British engineering company Rolls-Royce has said it will partner with oil company Shell to work on the development of sustainable aviation fuel (SAF) in line with both firms’ plans to achieve net zero emissions by 2050.
The pair signed a memorandum of understanding on Wednesday (30 June) which Rolls-Royce said would help with plans to certify 100% SAF for use in planes.
Created from advanced biofuels and renewable electro-fuels, SAFs can be blended with kerosene without changes to aircraft engines, making it an attractive means of decarbonisation for the airline industry as low-carbon jet technology such as e-planes and hydrogen power come to maturity.
In the aviation sector, its biggest business, Rolls-Royce plans to make all its commercial engines compatible to run on 100% SAF, which produces up to 70% less carbon than conventional fuel, by 2023.
The challenge for SAFs is that there is a shortage of supply, which the Shell partnership could help address.
Rolls-Royce Chief Technology Officer Paul Stein said in a statement that both companies wanted to decarbonise flying.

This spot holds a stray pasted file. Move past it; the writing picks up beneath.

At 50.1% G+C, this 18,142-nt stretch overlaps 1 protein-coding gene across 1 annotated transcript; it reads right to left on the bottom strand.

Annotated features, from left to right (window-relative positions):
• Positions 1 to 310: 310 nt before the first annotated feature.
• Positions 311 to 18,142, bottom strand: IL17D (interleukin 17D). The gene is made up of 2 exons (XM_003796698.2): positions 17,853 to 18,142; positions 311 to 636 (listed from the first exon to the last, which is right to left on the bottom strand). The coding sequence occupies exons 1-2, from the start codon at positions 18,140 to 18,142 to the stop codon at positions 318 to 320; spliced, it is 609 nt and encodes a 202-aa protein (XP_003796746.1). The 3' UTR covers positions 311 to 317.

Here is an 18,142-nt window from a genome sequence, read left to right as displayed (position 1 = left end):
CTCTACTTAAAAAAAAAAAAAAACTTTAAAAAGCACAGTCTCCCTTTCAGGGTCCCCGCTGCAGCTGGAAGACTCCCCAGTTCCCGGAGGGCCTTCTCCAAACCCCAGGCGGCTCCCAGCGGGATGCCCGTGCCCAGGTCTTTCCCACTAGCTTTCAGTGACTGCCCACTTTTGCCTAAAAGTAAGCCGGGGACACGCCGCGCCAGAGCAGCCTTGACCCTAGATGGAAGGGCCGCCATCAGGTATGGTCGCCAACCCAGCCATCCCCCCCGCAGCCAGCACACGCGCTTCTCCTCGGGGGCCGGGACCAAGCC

“We believe that working together on these aims can deliver benefits for both the development of new innovations as well as collaborating to find ways to unlock the net carbon emissions reduction potential of technology that is already in use today,” he said.
The EU will soon release a legislative proposal obliging aircraft refuelling at EU airports to use green jet fuel.
The ReFuelEU Aviation proposal is expected to be launched on 14 July as part of a wider package of climate legislation, enshrining into law the EU’s goal of cutting emissions by 55% by 2030 on the path to carbon neutrality by 2050.
Sources with knowledge of the upcoming proposal indicated to EURACTIV that there will be an overall mandate covering SAFs, with a starting point of 2% in 2025, moving to 5% in 2030, 20% in 2035, 32% in 2040, and 63% in 2050.
Penalties in case of non-compliance are also being considered, the same sources indicated.
The legislation has prompted a debate over what fuel sources should be approved as sustainable. Environmental campaigners are pushing for food-based crops to be omitted from the list of eligible SAFs, while industry highlights the lower emissions from biofuels compared to fossil fuels.
Airlines have reacted with cautious optimism to drafts of the regulation. While most welcome a SAF blending mandate, they warn that mandating too ambitious a target too quickly could lead to supply issues, undermining the scheme.
[Edited by Josie Le Blond]